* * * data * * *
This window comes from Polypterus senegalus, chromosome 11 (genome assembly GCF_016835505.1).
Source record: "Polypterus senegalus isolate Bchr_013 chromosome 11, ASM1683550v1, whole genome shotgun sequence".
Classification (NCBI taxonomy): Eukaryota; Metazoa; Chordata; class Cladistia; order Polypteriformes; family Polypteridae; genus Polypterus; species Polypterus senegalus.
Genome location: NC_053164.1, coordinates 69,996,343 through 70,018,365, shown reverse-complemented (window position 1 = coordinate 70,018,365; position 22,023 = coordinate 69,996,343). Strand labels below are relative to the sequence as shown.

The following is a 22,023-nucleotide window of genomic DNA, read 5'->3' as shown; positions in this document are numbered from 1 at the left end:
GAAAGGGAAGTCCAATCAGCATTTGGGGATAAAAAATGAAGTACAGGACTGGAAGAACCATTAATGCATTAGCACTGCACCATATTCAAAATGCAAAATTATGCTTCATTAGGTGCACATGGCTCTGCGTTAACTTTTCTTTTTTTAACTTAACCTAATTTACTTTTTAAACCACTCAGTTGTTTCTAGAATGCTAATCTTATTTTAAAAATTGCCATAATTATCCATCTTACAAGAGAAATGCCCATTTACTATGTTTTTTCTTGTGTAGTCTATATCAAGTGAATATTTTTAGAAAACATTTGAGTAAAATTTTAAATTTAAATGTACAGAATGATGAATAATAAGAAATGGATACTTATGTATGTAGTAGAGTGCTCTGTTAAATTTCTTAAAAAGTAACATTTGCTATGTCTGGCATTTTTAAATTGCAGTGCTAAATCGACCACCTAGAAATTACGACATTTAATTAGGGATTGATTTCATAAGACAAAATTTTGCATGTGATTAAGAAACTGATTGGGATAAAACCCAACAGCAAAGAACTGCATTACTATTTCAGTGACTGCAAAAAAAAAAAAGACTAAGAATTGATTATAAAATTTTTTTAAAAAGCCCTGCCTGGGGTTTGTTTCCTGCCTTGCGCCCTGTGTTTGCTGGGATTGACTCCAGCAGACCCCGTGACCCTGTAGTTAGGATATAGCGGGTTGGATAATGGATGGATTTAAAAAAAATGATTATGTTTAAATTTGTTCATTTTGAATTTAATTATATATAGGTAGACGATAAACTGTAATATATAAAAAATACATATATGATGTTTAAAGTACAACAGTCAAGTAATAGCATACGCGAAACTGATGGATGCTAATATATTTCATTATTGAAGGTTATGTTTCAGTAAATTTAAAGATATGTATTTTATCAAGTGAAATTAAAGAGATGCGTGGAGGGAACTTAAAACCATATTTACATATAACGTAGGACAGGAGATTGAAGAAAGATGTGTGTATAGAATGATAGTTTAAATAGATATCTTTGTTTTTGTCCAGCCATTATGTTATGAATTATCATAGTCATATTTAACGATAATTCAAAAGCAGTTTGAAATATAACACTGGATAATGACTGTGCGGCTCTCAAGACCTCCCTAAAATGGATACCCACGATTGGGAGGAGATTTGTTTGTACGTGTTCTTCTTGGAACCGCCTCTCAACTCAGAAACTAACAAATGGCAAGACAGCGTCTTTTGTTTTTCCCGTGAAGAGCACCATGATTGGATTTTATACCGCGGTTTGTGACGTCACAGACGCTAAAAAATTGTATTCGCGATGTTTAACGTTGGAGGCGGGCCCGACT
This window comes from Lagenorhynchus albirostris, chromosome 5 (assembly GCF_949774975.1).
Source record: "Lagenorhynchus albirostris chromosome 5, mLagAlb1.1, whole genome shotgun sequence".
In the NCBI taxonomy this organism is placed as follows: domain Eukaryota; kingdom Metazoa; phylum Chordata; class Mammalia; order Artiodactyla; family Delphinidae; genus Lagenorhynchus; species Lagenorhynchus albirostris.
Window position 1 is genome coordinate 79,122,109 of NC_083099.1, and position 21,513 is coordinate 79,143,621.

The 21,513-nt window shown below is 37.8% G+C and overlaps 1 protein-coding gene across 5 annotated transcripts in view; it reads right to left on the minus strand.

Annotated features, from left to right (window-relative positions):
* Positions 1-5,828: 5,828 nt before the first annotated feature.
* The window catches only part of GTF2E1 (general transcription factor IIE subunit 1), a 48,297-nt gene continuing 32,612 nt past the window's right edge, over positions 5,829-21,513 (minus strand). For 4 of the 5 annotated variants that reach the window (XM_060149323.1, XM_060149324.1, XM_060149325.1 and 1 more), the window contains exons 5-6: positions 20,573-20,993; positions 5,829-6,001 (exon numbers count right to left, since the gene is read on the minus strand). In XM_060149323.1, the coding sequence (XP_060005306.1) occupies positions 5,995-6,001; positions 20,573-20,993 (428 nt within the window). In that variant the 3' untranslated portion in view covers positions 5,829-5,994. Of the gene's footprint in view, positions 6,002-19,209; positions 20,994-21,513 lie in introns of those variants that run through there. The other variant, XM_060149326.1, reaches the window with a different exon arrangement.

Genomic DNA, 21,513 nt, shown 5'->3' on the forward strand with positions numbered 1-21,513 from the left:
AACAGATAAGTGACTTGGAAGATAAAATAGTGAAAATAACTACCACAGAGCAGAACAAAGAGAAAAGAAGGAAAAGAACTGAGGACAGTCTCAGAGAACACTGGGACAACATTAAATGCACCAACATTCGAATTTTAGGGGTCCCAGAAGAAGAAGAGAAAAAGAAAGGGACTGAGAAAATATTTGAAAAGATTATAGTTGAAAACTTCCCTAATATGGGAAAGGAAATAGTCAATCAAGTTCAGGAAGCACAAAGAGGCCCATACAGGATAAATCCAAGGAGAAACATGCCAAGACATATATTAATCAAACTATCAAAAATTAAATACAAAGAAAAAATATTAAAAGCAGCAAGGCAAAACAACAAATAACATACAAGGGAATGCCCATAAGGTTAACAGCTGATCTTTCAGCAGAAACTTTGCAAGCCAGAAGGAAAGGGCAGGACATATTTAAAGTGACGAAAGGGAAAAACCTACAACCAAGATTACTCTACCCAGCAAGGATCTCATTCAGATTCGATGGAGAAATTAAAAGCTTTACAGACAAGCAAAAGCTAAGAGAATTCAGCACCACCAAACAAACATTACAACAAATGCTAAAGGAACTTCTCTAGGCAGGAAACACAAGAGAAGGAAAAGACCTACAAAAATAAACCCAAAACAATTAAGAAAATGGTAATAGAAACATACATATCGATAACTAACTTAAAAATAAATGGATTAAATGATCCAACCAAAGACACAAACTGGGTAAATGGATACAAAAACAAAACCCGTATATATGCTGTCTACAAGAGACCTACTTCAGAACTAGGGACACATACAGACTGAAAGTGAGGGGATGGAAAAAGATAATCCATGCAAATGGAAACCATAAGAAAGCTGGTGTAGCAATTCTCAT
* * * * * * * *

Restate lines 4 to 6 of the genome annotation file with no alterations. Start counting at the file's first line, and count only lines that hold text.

Genome location: NC_053164.1, coordinates 69,996,343 through 70,018,365, shown reverse-complemented (window position 1 = coordinate 70,018,365; position 22,023 = coordinate 69,996,343). Strand labels below are relative to the sequence as shown.

The following is a 22,023-nucleotide window of genomic DNA, read 5'->3' as shown; positions in this document are numbered from 1 at the left end:
GAAAGGGAAGTCCAATCAGCATTTGGGGATAAAAAATGAAGTACAGGACTGGAAGAACCATTAATGCATTAGCACTGCACCATATTCAAAATGCAAAATTATGCTTCATTAGGTGCACATGGCTCTGCGTTAACTTTTCTTTTTTTAACTTAACCTAATTTACTTTTTAAACCACTCAGTTGTTTCTAGAATGCTAATCTTATTTTAAAAATTGCCATAATTATCCATCTTACAAGAGAAATGCCCATTTACTATGTTTTTTCTTGTGTAGTCTATATCAAGTGAATATTTTTAGAAAACATTTGAGTAAAATTTTAAATTTAAATGTACAGAATGATGAATAATAAGAAATGGATACTTATGTATGTAGTAGAGTGCTCTGTTAAATTTCTTAAAAAGTAACATTTGCTATGTCTGGCATTTTTAAATTGCAGTGCTAAATCGACCACCTAGAAATTACGACATTTAATTAGGGATTGATTTCATAAGACAAAATTTTGCATGTGATTAAGAAACTGATTGGGATAAAACCCAACAGCAAAGAACTGCATTACTATTTCAGTGACTGCAAAAAAAAAAAAGACTAAGAATTGATTATAAAATTTTTTTAAAAAGCCCTGCCTGGGGTTTGTTTCCTGCCTTGCGCCCTGTGTTTGCTGGGATTGACTCCAGCAGACCCCGTGACCCTGTAGTTAGGATATAGCGGGTTGGATAATGGATGGATTTAAAAAAAATGATTATGTTTAAATTTGTTCATTTTGAATTTAATTATATATAGGTAGACGATAAACTGTAATATATAAAAAATACATATATGATGTTTAAAGTACAACAGTCAAGTAATAGCATACGCGAAACTGATGGATGCTAATATATTTCATTATTGAAGGTTATGTTTCAGTAAATTTAAAGATATGTATTTTATCAAGTGAAATTAAAGAGATGCGTGGAGGGAACTTAAAACCATATTTACATATAACGTAGGACAGGAGATTGAAGAAAGATGTGTGTATAGAATGATAGTTTAAATAGATATCTTTGTTTTTGTCCAGCCATTATGTTATGAATTATCATAGTCATATTTAACGATAATTCAAAAGCAGTTTGAAATATAACACTGGATAATGACTGTGCGGCTCTCAAGACCTCCCTAAAATGGATACCCACGATTGGGAGGAGATTTGTTTGTACGTGTTCTTCTTGGAACCGCCTCTCAACTCAGAAACTAACAAATGGCAAGACAGCGTCTTTTGTTTTTCCCGTGAAGAGCACCATGATTGGATTTTATACCGCGGTTTGTGACGTCACAGACGCTAAAAAATTGTATTCGCGATGTTTAACGTTGGAGGCGGGCCCGACT